-4.,. _r
ha y

Home cooked Food
Lunch and Dinner Per Week $5.75
SPECIAL SUNDAY DINNER

I

I

Artistic Portraits
Plus Technical Quality

i
I

For satisfactory finishing see
that
SWAIN
gels your films so. leave
them at the Quarry Drug Store
or 713 E. University Ave.

I

u
Studio

r - - ..,.,...,

U

'

121 E. Washingtrn Street

Phone 598

r3
uy what you need ,-no more,-and buy
good dependable merchandise. This will
reduce the H. C. of L. more tha{ any-
thing else.
S PO R T COA TS,

to Indians
1. -- "Lefty"
school pitch-
eveland Amer-
school year in

n op-

ENGRAVING & EMBOSSING
100 cards from old plate.......$2.00
100 cards and new plate, from.....$3.00 up
Place your order now and secure prompt delivery
0. D. MORRILL
17 NICKELS-ARCADE

ed to his
rted where
2 hitters in

i in the past
out not lessi

ame he
years he
10 men.

has
has

bon Men to Try Out
n, Kas., May 1. - Offi-
ad men at Camp Fun-'
ng to try out for posi
ams which will repre-
in the Olympic games
Belgium.) Competitive
eld here in the follow-
t and pistol shooting,
horsemanship, swim-
and track and field

nation contests
e latter part of
counted events
t the cavalry
near here, and
in the other'
.I,

Minn., May 1. -Lew Ten-
ladelphia lightweight, will
West for a' series of.
[p will meet Johnny Till-
neapolis in a 10 round

Work Started
Work has been begun at Washington
on a new stadium, which, it is expect-.
ed, will be ranked among %the finest in
the count'ry. According to Dr..Gould
it will have a seating capacity of more
than 50,000' and the total cost of erec-
tion will be in the neighborhood of
$550,000. Money is'being raised by the
selling of long term seat tickets to'
students, alumni, and citizens. Fifty
dollars buys a seat for two years and
$100 gives the purchaser the privilege.
of attending all 'events for a period of
five years.
"Our..rnew stadium is to be very
much on the order of your own,"
said Dr. Gould. "The chief differ-
ence will lie in the fact that, when
yours is completed the edge toward
the field will be in straight lines,
while ours will be -slightly in the
shape of an oval, thus giving the
spectators the idea of being nearer to
the field when at the far ends of the
stand, or in the section which crosses
one end."
Good 'Site
The stadium will occupy a beautiful
site along the shores of the lake on
which the school is located, landtbe-
ing 'reclaimed to make its construc.-
tion possible. One end is to be left
open, as will -be the case with the
Michigan stadium, and at the end
where seats are built will be erected
two magnificent towers. If -the
plans of the architects are to be be-.
lieved the stadium will undoubtedly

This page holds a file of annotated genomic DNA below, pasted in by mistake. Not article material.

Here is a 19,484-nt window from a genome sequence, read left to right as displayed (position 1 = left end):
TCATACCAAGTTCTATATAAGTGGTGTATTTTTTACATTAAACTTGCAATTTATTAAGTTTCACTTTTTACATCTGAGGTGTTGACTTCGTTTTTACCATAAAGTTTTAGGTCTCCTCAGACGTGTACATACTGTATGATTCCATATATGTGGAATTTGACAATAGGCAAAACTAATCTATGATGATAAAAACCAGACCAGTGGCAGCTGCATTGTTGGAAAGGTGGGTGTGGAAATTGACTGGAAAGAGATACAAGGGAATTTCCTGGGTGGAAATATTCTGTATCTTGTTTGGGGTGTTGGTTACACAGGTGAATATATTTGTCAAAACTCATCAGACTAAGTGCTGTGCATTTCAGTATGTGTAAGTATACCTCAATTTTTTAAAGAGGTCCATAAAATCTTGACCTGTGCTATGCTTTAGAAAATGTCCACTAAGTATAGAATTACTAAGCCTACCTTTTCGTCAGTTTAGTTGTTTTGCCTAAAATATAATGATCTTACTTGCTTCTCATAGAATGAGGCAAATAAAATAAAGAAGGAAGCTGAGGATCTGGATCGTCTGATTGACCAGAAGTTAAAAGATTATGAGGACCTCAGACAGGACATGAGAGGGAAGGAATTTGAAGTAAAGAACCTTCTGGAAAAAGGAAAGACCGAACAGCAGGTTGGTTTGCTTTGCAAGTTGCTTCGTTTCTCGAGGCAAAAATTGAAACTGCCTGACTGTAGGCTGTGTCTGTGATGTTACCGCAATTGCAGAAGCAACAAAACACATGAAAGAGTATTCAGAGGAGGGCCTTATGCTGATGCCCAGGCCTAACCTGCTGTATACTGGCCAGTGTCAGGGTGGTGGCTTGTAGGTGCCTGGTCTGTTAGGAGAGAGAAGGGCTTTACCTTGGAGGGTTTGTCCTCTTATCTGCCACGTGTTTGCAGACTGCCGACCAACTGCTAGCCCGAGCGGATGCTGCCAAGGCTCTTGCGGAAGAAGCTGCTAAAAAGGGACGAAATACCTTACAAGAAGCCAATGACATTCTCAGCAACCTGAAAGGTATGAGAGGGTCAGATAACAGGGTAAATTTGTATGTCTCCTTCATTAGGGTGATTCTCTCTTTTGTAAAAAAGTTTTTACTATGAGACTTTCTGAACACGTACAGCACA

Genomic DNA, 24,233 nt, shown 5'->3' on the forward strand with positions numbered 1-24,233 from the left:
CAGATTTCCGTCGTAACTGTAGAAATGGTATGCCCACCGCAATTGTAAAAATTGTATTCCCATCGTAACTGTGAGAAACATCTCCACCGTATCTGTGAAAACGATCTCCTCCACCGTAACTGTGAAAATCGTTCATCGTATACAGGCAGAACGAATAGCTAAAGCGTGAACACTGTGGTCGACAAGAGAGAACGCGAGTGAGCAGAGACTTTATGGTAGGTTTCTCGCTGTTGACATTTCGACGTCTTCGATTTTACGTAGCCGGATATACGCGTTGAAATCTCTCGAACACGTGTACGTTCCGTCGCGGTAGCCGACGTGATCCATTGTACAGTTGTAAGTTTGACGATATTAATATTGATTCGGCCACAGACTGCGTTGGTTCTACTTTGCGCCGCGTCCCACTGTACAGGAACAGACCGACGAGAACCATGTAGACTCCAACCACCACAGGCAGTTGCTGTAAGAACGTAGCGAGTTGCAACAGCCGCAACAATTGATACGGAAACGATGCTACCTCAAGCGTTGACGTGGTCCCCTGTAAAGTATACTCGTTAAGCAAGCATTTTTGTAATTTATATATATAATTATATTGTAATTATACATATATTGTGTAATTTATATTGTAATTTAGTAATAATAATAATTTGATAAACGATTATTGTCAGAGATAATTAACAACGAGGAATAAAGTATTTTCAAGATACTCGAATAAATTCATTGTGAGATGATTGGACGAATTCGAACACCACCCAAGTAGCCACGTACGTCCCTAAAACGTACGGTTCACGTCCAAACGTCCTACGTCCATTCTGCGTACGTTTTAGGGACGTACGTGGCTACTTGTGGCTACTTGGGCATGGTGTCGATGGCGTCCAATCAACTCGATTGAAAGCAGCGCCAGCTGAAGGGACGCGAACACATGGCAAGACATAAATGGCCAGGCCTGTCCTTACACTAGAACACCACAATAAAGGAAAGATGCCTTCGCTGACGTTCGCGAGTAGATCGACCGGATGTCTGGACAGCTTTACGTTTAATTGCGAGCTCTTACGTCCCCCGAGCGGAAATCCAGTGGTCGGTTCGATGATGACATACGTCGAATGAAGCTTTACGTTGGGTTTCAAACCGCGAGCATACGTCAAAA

be among the country's greatest.
MISSOURI GRIDMEN TO WEAR
NEW TYPE OF - UNIFORNK
Columbia, Mo., May 1.-When the;
University of Missouri football 4team
takes to the gridiron next fall, it will
be togged in 'a new and distinctive
Tiger uniform. A football outfit, in-
cluding uniforms, to cost approxi-
mately $3,000, has been ordered by W.
E. Meanwell, director of athletics. The
Tiger uniforms will consist of strip-
ed stockings, striped Jersey sleeves:
and a new type of headgear never be-
fore used here.
The Daily's specialty is service to
evervone.-Adv.

is

STUDENTS' LUNCH
409 E. JEFFERSON ST.
Ice Cream and Cold Drinks
Breakfast and Night Lunches
a-Specialty,

i

I

,

i rir J
teSr..-

I

I

WM. R. ME NOLD

SUMMER SESSION 1920

MATERIALS
Flannel & Knitted Fabrics
White Flannel and Whip-
cord Trousers
JUST THE THING FOR
THOSE SPRING PARTIES
A Sport Coat and Extra, Trousers will be
a splendid substitute for a suit and save you
Forty or Fifty Dollars.
TINKER & COMPANY
CLOTHES, FURNISHINGS & HATS
So. State St. at Wiliam St.

PROPRI ETO f

11

U

N OW IS T H E T IM E

I

-:

UNIVERSITY OF MICHIGAN

.

to getready
To Mow That Lawn

Grass

and keep it nice and even.

We have the

S-IN
AP EVENT

LAWN MOWERS
to do it with, priced from
$7.00 to .$15.00
for for
common mowers, ball-bearing ones

Iteve Farrell took advantage,
a weather to send his track
ugh a series pf handicap
terday. Freshmen and inel-
ere allowed to compete as
e Varsity men.
iults of the various events'
ollows: 100 yard dash,-first
i by Cook; Hart, second';
Ird. Second race,-won by
Schmitz, second. Third
s by Burke; Meese,'second;
third. Mile -won by Earle;
econd; Lukins, third. Half
by Carson; Douglas, second;
Lird. .120 yard low hurdles-
Lashmet; Spurrier, second;
ird: 440 yard dash-won by

More than 300 courses conducted by a'staff of 260 mem-
bers of the regular faculties: All University facilities avail-
able. Favorable conditions for advanced study.
Literature, Science, and the Arts, Engineering and Arch-
itecture, Pharmacy, Graduate Study, Library Methods, Bio-
logical Station, Embalming and Sanitary Science, June 28-
August 2o; Medicine and Surgery, June 28--August 8; Law,
June 21-July 24 and July 26-August 28; Field Courses, in
Geology and Geography in Southern Kentucky, August 30-
September, 25.
Exceptional opportunities for summer study. .The work
s equivalent in method, character, and credit value to that of
the academic session, and is counted towards degrees. Many
special lectures, recitals, concerts, and excursions. Cosmo-
politan student body. Delightful location. Expense low. For
further information' address T. E. RANKIN, Box 30, Ann
Arbor, Michigan. ,

I

U;

SEE OUR

WINDOW DISPLA Y-PICNIC SETS
OR OUTFITS

LARNED

Successor to H. L. Switzer Co.
STATE STREET HARDWARE,

1

Phone 1610.

310 South State Street

p

Back to Top

© 2021 Regents of the University of Michigan